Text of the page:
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What We're Up To

Building the capacity of all families

Prepare children today to lead New Hampshire tomorrow.

New Hampshire has the opportunity to create a family-centric system that is inclusive, responsive, efficient, and evidence- informed across all functional areas: governance, policy, financing, data, workforce development, and family involvement. We recognize that families serve a dual role within the early childhood care and education system as both recipients and providers of services.

See what New Hampshire accomplished

2020 Year In Review

This report illustrates how New Hampshire met the challenges that affected young children and their families throughout 2020, the worst being COVID-19. Twenty early childhood state, federal, local, and philanthropic success stories are celebrated and showcased exemplifying the resilience of New Hampshire families.

New Hampshire's New Early Childhood Governance Structure

ECITs

Early Childhood Integration Teams

The DHHS and DOE Early Childhood Integration Teams support data driven policy and program coordination, integration, and development. Each ECIT represents the many department program areas providing services or supports for children and families.

New Hampshire Family Voices

B-8 ECCE Parent Advisors

The B-8 Early Childhood Care & Education Advisory group, led by New Hampshire Family Voices, will serve in an advisory role to the Council by sharing emerging trends for children, families, communities, workforce and business, while generating learning and capacity across ECCE system.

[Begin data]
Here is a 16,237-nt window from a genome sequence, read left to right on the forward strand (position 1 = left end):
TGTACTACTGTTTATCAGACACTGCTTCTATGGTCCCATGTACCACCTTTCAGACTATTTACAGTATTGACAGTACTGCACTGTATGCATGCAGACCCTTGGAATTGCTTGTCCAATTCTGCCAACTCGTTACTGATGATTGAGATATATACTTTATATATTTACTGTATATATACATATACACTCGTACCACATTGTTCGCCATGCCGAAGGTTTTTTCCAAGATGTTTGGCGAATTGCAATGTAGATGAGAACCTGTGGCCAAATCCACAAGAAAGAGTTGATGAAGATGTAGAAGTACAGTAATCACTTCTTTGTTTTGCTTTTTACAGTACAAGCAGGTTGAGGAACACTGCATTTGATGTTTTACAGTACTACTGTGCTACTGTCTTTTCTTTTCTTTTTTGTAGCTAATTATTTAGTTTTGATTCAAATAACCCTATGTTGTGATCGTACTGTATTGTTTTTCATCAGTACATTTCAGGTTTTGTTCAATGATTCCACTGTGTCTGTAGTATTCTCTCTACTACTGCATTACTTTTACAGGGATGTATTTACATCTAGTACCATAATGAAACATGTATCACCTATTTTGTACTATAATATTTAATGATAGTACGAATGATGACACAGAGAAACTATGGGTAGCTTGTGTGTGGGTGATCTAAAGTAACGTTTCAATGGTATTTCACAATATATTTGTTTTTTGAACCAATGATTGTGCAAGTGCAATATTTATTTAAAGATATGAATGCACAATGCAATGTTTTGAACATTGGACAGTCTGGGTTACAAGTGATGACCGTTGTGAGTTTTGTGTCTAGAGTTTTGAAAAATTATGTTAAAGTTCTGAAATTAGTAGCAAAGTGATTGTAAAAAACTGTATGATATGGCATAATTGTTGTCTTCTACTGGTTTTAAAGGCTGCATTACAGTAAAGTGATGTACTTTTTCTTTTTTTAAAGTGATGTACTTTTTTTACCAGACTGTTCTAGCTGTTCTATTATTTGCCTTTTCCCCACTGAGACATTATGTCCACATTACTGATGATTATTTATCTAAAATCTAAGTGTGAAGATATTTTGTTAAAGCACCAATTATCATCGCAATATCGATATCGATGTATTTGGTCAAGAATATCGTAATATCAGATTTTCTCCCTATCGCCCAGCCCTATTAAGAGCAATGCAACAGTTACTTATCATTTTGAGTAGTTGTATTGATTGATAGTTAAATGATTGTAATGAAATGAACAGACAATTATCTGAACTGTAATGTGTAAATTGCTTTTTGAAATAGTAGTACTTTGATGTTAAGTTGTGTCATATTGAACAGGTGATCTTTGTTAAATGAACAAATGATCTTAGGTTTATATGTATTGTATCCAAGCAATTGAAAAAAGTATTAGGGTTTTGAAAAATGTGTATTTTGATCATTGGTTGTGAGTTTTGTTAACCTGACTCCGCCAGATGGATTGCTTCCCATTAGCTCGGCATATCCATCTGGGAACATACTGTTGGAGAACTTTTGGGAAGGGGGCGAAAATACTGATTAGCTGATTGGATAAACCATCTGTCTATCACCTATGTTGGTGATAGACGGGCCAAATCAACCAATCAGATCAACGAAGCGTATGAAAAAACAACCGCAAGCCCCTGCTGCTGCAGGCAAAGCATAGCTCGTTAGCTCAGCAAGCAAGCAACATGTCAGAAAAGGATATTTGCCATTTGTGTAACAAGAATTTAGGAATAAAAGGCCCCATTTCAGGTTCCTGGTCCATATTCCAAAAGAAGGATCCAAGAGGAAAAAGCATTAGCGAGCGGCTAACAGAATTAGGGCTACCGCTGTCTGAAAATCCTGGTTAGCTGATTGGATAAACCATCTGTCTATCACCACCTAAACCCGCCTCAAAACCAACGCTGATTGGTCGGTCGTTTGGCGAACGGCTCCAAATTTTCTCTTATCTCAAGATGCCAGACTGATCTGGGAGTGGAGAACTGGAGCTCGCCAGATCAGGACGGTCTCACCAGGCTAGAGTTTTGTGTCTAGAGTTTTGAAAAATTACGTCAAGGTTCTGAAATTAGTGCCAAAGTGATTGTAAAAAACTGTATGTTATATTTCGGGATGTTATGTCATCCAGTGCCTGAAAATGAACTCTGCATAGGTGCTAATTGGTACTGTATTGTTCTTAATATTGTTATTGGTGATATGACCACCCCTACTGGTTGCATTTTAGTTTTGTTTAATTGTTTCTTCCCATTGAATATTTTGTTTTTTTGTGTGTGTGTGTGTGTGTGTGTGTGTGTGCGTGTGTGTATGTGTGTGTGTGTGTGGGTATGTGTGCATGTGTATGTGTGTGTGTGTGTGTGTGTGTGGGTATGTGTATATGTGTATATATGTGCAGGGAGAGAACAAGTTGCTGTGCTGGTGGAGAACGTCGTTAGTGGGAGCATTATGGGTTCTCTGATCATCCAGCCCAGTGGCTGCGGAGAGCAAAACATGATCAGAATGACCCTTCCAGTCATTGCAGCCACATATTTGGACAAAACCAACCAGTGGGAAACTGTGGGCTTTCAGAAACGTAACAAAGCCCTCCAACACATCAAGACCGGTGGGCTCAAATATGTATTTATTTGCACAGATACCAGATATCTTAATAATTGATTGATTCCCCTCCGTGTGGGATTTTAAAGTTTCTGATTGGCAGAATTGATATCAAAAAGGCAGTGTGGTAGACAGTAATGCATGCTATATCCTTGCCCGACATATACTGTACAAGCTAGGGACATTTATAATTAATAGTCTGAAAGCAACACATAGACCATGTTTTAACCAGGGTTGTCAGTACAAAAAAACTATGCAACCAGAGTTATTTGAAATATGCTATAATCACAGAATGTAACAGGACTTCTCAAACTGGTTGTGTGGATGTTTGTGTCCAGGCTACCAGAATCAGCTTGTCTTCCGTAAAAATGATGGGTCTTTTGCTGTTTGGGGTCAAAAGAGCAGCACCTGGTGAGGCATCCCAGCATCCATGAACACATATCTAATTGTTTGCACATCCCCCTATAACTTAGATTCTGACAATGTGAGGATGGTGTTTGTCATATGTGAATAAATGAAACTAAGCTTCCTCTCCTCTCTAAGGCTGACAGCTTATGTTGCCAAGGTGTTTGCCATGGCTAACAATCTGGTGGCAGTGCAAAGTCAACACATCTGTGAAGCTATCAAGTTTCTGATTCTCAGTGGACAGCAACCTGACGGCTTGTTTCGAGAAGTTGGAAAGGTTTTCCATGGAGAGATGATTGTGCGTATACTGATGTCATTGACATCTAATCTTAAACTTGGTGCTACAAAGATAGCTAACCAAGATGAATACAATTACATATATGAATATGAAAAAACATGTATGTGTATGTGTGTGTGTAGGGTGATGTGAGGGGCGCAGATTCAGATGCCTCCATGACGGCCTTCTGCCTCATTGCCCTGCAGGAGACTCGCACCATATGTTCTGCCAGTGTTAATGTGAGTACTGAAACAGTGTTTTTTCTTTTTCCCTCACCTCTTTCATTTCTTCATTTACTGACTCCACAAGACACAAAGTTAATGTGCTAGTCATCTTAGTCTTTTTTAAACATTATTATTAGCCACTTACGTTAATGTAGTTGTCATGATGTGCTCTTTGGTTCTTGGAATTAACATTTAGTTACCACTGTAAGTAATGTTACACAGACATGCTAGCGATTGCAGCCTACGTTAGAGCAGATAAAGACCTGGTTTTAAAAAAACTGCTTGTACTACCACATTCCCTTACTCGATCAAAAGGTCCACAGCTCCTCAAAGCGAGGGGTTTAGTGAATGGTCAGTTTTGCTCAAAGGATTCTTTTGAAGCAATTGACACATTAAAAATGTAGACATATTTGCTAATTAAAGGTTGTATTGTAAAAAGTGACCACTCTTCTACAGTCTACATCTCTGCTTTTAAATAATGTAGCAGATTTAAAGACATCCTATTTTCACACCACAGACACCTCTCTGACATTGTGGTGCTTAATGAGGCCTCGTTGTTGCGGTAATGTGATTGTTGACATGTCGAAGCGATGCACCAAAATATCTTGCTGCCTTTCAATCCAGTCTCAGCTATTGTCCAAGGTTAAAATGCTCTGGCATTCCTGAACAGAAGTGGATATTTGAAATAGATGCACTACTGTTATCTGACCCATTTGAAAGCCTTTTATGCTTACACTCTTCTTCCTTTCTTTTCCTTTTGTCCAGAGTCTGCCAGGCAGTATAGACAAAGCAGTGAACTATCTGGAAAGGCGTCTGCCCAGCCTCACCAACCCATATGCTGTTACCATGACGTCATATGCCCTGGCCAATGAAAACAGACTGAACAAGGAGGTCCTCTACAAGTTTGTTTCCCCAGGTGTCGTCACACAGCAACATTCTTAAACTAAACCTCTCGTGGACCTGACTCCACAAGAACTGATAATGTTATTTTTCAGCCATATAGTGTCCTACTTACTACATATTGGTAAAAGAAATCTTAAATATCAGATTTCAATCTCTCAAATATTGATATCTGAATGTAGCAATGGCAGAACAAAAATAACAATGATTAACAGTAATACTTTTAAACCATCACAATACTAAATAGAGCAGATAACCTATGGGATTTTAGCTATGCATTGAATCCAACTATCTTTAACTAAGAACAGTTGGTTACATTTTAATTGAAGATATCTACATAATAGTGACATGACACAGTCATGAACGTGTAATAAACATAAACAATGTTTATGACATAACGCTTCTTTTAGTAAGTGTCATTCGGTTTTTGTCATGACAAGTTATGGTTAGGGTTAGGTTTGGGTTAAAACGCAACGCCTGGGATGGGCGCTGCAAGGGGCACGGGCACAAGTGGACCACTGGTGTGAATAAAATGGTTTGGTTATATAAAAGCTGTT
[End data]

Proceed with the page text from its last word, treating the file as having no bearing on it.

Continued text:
Scientific Advisory

Early Childhood Scientific Advisory Panel

Led by the University of New Hampshire, the Early Childhood Scientific Advisory Panel will support system strengthening by sharing research and best practices, as well as deepening connections to and within regions and local communities.

Smart data integration governed by concern for individual privacy and security allows us to answer big questions that can’t be answered by just one program or one state agency.

Patricia Tilley

Director NH Division of Public Health Serivces, Department of Health and Human Services

Importance of Data Integration

Organizations rely on data for various reasons – to understand the families they are serving, measure their programs’ success, and determine trends over time – but data integration and operability across organizations is complex.

In recognition of this, the Council for Thriving Children supports data integration across the many different programs serving children and families by helping the State plan for an Early Childhood Integrated Data System.